Today is Ash Wednesday, and tonight my husband and I attended our first Ash Wednesday service. We were warmly welcomed by the small group of people gathered together for prayer, song, scripture, reflection, the imposition of ashes, and partaking of the Holy Eucharist.

As a passage from Joel chapter 2 was read aloud, we were encouraged to participate in something called the Lectio Divina. This is a 3-part reflection around one passage of scripture, read aloud three times. During the first reading, we were to listen for a word or a phrase the beckoned, stirred, or “shimmered” us. It was suggested that we quietly repeat the word or phrase to ourselves. During the second reading, we were to attend to the feeling or perhaps an image that we connected to the word or phrase. Finally, during the third reading, we were encouraged to attend to the way the word or phrase connects with the context and situation of our life right now. We could address our response to this in prayer, and then share with the person we came with what we discovered.

I found my phrase immediately. It read: …return to me with all your heart, with fasting, with weeping, and with mourning. (Joel 2:12)

As I reflected on this phrase, my mind remembered that I would be writing about balance in my Spiritual Thursday post, and I instantly thought about how important balance in my life is as I approach this Lenten season. I can easily find myself overwhelmed with responsibilities at school as well as those at home, and before I know it, my desire to find quiet time for my devotional reading and purposeful focus on this season of Lent loses its priority, and thus I lose balance.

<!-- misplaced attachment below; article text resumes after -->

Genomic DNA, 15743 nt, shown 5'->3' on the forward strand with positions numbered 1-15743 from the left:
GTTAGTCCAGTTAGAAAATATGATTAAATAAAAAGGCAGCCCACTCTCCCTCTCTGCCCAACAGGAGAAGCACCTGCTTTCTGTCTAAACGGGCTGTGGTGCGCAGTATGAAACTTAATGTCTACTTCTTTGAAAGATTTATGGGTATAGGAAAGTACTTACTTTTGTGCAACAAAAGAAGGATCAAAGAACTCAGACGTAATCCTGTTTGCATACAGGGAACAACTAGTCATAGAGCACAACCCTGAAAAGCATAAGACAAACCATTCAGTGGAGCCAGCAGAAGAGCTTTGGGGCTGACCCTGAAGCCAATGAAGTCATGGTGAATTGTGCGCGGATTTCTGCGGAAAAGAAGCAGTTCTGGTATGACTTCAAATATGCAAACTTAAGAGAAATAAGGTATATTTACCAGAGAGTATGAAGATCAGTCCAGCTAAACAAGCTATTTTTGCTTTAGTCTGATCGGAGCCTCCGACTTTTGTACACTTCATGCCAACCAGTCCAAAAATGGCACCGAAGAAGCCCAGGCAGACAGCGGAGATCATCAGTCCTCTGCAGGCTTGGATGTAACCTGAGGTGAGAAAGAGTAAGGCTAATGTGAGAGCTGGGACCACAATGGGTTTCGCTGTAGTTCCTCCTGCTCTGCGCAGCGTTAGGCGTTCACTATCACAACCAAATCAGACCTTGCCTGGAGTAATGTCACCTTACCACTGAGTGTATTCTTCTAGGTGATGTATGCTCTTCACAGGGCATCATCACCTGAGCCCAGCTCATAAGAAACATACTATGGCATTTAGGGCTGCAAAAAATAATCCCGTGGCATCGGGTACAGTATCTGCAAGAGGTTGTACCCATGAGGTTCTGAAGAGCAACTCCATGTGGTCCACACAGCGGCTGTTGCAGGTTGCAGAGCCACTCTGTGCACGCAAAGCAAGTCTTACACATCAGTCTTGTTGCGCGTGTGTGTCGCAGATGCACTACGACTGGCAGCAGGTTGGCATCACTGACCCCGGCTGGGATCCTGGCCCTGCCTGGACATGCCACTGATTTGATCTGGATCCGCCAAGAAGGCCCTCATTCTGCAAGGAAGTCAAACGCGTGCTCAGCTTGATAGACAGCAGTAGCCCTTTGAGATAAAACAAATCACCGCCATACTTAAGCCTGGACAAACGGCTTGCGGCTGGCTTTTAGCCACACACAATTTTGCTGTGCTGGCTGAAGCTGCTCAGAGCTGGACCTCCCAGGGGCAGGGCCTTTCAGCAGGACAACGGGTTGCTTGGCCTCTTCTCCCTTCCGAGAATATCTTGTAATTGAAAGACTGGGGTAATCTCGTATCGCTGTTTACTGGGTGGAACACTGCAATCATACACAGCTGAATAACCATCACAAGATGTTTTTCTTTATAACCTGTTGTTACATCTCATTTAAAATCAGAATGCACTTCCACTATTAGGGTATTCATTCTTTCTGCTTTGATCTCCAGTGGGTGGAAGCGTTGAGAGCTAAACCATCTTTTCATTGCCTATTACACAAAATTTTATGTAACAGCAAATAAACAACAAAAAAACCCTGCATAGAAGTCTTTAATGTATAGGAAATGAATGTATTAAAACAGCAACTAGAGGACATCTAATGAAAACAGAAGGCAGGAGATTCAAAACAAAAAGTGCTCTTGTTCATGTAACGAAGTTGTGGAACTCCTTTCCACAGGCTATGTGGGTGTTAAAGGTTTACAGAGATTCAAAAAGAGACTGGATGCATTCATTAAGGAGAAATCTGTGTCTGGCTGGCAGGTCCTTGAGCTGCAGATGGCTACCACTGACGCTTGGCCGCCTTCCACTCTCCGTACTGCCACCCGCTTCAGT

I know myself and my weaknesses. I can easily teeter off course, but I am hoping that my new focus on this season and on the Lord’s desire for me to return to him with all my heart  will help me maintain the healthy balance I desire.

Home Birth Haiku

Yesterday was the first Thursday of the month, but a pounding headache prevented me from posting my Spiritual Thursday post. I hope my fellow ST friends will allow a late and combination Poetry Friday post today!

Donna @ Mainely Write and Laura @ Writing the World for Kids are the hosts where you can read more from my fellow bloggers today. These communities of writers are the most welcoming, heart-filled places! I encourage you to take a peek at what others are sharing in both spaces.

My post today will follow Donna’s Spiritual Thursday theme of Home, but will include a poem for my Poetry Friday friends. I’m actually happy the way this worked out. Last night when I was struggling with a distracting headache, I could not think of what I wanted to write about on the topic of Home. Today, headache gone, and a turn of my new metaphor dice, and everything fell into place. You may find it an unusual and unexpected reflection of home, but the dice made the call: